But with Blazer at his side as Concacaf general secretary, Warner turned the struggling organisation into a US $4 million enterprise in just two years.

He did so by moving the football confederation to the financial capital of the world - New York.

There, Warner and his Concacaf team, courted some of the top US corporations, among them international soft drink giant, Coca Cola, American Airlines and Budweiser.

"I was able to sit in the boardrooms of these guys and talk one and one with them and so I was able to get certain benefits from them for Concacaf."

Drawing on his own diplomatic skills, hones in the classroom and in countless football meetings, Warner charmed leading US businessmen, among them real estate magnate Donald Trump, who gave Concacaf a ten-year-lease on an entire floor at Trump Towers in Manhattan.

The first year was free and as an added bonus Trump gave the football organisation the right to sublet.

That Fifa had named the US as the host country for the 1994 World Cup turned out to be just the extra luck Warner needed.

Indeed from as early as the 1986 World Cup, the Rio Claro-born native knew that football would burgeon into a worldwide billion-dollar industry.

"Fifa was able to raise over US $200 million from the two World Cups, (1986 and 1990). I was then able to see that football and business are not enemies, that there is a kind of nexus between the two."

With that in mind, Warner capitalized on the 1994 World Cup fever in the US and struck up major sponsorship deals for Concacaf.

Today these include a multi-million dollar contract with US football marketers, Inter/Forever Sports which sponsors Concacaf tournaments - among them Copa Caribe - and the national football team.

The two partners have also hooked up to market the broadcast rights to the qualifying games for Concacaf countries leading up to World Cup 2002.

It is a deal like this, which helped to turn around the regional confederation's fortunes during the past ten years.

Today, Concacaf has over US $24 million in cash reserves, offices in Guatemala City, New York and Port of Spain and a staff of more than 40.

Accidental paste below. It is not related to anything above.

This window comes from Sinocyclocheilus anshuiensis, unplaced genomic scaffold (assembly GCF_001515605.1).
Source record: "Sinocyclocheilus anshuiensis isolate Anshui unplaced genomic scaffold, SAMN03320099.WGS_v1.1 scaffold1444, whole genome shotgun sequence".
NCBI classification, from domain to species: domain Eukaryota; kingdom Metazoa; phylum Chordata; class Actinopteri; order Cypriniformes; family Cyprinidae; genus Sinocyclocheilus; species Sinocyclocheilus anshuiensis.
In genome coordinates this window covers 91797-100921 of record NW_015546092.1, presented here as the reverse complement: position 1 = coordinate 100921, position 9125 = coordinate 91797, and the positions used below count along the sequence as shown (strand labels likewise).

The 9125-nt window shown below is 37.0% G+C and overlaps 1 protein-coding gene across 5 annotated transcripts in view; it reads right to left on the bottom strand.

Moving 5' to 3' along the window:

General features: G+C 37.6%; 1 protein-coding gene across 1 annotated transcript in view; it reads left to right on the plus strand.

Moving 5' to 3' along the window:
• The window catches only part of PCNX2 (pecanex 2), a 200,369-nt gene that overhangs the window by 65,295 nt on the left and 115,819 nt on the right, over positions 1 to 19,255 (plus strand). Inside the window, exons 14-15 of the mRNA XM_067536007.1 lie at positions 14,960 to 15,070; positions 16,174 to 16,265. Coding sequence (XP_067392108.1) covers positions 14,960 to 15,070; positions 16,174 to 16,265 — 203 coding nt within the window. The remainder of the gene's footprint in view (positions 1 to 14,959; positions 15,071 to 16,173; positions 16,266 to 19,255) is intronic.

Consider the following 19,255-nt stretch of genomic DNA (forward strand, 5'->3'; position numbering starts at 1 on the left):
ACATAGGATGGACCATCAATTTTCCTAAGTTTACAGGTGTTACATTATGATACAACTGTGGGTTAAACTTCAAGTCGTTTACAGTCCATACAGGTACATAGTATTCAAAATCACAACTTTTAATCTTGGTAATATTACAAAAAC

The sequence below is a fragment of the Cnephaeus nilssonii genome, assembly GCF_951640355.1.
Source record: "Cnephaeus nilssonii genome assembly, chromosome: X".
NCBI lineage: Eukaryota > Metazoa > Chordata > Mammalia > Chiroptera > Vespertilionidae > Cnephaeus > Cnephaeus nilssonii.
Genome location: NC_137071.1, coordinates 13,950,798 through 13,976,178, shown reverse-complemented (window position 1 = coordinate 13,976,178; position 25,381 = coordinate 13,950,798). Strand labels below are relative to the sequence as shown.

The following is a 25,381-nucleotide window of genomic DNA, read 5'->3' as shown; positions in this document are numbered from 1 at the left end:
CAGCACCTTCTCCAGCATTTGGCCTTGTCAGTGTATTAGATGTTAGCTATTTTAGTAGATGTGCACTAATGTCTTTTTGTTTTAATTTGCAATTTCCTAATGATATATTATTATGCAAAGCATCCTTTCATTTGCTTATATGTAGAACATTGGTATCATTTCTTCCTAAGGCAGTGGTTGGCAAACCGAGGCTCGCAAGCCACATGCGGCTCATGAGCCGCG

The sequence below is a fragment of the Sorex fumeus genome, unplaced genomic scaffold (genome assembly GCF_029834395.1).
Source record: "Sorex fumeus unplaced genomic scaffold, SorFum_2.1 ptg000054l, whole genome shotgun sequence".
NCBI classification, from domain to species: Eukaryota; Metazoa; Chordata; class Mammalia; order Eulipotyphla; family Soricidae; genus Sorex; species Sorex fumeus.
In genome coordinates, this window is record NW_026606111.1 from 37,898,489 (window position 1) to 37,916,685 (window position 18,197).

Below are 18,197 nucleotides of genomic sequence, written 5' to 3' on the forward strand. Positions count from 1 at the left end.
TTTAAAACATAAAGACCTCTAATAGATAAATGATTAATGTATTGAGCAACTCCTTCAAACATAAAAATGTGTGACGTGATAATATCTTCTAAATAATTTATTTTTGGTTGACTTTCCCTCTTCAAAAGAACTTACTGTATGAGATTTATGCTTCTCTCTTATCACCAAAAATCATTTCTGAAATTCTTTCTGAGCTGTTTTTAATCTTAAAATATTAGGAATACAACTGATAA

Indeed, Warner believes that eh local business fraternity continues to miss the boat when it comes to understanding the money-spinning potential of football. And more importantly, they miss out on the chance to give back to the national community.

In the former respect, most companies are far behind international corporations, particularly those in the United States (US), which traditionally has not been known as a football, in their case soccer, country.

And even today, race and class remain an obstacle to the sport's development locally, affirms Warner.

"Football is still seen as a sport for the black, the destitute, the lower class. It does not endear itself to the people who have money. But the guys who have money fail to understand that they will be insecure as can be, if they fail to give a little help to the black kid on the block."

Past governments also did not escape Warner's criticism for their lack of vision when it comes to the development of football and sport in general.

The day former PNM sports minister Marilyn Gordon gave him $10,000 at the then National Stadium on the last leg of a 16-team tournament, stands out in Warner's mind as one of the low points in the history of local sport administration.

In light of his vision for the sport, though, Warner is perhaps his own best example of how football can translate into big business for players, corporate sponsors and a country.